One hard truth from this week is the weight and responsibility of raising teenagers was heavy this week. Raising babies is exhausting physically and emotionally (mostly because you are SO FREAKING TIRED!) but raising teenagers is like playing a high stakes game of chess against the yourself. You have to hold everything loosely and be incredibly thoughtful and intentional all at once. This week I had coffee with a friend I hadn’t seen since college, and we talked about our kids faith journeys and the ways in which our approach to sharing our faith with our kids looks the same and different from how our parents shared their faith with us. In the middle of that part of our conversation I was reminded that yes, I really do believe that God holds each of my boys in his hands. I do believe that God is at work in their lives in very unique ways, ways I cannot always see, ways they may not see, but ways all the same. This is something I forget a lot. Or maybe I don’t forget it, but I don’t live as if I remember it. So this week I am praying to remember that God is at work in my children’s lives. That God loves and holds them close. That God loves and holds me close as I parent them, imperfectly, messily, intentionally.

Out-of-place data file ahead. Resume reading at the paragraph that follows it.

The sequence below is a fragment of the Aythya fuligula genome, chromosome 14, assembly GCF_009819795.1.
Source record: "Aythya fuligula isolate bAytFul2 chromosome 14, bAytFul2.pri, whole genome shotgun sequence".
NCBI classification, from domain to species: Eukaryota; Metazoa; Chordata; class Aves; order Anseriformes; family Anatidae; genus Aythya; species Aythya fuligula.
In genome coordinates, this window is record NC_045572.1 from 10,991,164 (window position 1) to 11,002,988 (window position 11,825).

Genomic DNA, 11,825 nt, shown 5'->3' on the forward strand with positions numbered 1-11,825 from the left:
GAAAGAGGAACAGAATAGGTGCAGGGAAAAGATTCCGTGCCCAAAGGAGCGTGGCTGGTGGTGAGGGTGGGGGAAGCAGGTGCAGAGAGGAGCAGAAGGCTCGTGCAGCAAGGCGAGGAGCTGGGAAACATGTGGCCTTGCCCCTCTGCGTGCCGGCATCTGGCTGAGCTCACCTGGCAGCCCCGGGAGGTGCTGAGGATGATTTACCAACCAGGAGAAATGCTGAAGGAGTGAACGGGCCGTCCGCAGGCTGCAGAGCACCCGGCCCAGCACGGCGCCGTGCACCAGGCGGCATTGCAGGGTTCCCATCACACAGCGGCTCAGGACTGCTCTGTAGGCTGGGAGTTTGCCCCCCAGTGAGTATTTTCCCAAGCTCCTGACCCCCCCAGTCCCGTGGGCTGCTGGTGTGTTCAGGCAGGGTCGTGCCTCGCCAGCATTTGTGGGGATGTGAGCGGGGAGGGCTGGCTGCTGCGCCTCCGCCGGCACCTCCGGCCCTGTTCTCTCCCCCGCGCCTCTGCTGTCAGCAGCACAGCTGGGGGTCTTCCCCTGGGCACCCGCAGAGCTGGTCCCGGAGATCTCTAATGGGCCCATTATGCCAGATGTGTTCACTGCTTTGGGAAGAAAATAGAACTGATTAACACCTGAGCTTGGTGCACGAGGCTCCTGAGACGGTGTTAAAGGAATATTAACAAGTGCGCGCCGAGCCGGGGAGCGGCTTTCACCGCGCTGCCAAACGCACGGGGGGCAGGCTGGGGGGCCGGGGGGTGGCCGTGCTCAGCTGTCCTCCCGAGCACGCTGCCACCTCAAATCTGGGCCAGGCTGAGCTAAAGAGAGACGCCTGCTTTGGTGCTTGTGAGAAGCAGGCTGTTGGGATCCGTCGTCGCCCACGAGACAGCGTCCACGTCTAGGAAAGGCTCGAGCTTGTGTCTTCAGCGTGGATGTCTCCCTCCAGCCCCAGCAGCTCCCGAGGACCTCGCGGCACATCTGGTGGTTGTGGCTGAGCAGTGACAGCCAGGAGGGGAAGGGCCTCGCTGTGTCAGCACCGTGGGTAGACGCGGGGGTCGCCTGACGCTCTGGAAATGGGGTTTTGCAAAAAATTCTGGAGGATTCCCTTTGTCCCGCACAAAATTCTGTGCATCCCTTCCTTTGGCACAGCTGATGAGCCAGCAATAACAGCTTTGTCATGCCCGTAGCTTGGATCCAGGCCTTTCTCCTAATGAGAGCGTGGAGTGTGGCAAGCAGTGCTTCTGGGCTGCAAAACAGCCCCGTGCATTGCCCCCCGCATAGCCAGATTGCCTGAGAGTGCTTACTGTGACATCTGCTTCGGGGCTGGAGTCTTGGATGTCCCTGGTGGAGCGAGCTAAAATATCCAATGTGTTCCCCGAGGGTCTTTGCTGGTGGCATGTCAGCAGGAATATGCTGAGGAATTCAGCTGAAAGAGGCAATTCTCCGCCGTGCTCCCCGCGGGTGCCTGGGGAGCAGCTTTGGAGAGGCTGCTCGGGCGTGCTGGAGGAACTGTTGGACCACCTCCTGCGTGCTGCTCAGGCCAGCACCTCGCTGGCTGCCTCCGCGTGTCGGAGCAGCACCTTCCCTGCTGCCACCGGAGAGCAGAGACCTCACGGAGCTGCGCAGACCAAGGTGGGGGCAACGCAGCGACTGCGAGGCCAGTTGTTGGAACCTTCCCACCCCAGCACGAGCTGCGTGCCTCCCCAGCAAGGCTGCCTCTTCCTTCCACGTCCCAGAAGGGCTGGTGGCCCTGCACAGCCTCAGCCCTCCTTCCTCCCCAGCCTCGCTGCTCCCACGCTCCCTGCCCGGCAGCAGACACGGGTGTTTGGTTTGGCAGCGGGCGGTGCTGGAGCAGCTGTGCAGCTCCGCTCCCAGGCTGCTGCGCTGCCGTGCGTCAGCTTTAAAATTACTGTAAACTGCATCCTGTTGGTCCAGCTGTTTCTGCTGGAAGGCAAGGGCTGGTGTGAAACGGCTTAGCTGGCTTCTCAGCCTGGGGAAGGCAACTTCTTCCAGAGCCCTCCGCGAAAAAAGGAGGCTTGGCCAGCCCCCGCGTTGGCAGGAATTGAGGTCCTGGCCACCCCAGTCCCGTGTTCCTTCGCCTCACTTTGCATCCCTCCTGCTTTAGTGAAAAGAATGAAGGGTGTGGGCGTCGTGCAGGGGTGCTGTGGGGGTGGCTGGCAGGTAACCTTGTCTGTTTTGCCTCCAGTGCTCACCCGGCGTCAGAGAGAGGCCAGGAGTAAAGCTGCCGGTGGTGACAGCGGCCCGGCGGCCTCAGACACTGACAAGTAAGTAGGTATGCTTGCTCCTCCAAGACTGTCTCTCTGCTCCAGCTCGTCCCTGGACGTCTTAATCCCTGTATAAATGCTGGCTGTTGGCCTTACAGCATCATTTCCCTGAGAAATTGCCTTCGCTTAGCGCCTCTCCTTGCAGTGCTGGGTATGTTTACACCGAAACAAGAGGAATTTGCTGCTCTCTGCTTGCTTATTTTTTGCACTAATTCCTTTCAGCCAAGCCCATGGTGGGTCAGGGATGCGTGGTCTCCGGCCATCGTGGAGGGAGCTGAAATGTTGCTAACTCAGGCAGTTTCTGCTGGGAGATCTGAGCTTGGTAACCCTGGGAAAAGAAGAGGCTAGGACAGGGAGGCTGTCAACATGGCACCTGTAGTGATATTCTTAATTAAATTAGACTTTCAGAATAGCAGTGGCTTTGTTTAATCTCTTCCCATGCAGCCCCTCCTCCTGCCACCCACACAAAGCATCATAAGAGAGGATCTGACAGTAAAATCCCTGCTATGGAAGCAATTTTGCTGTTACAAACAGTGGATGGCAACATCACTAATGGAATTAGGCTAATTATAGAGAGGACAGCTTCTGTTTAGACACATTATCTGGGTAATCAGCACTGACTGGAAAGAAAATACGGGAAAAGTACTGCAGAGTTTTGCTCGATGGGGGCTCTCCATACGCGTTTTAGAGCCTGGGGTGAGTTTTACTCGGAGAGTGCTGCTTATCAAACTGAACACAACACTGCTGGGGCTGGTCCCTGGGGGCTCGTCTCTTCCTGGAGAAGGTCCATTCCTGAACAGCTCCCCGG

5. Look toward tomorrow with freedom and hope.
This post is my looking forward with freedom and hope. I am excited about establishing this practice and spiritual discipline – for myself and for you. I want to live into the freedom of being ME. Of being someone who longs to hold both pain and beauty in the same hand and see the goodness of God in the midst of them. I have hope that God will meet me – the one who delights in new curtains on the kitchen door, and who mourns for the loss of kindness in our leadership – wherever I am, and that the Spirit will help me share each morsel of simply sacred goodness I find with anyone and everyone who needs it! Beginning with you : )
To this end I have created a Praying the Examen printable as a free download! Simply save the picture below, OR download it as a PDF in the shop! Pin it to your home screen, print it out and stick it in your planner or beside your bed, and use it daily or weekly to lead you in praying through the hard and beautiful sacred moments of your life.
From now until Advent (December 3) I am planning to post here at least once a week, and I will be following this pattern as my own simply sacred practice. Praying with my words and images, sharing where I am struggling, what I am grateful for, and where I am seeing God in the beautimess… I don’t have any idea if this plan will produce “good” blog post or not, but I have an inkling that it will produce healing and hope in me. And maybe in you too. And more than good blog post, hope and healing is what I need most right now – don’t you?
Peace and blessings my friends until we meet up next –
Want more ways to practice prayer in the simply sacred everyday? Check out At Home in this Life!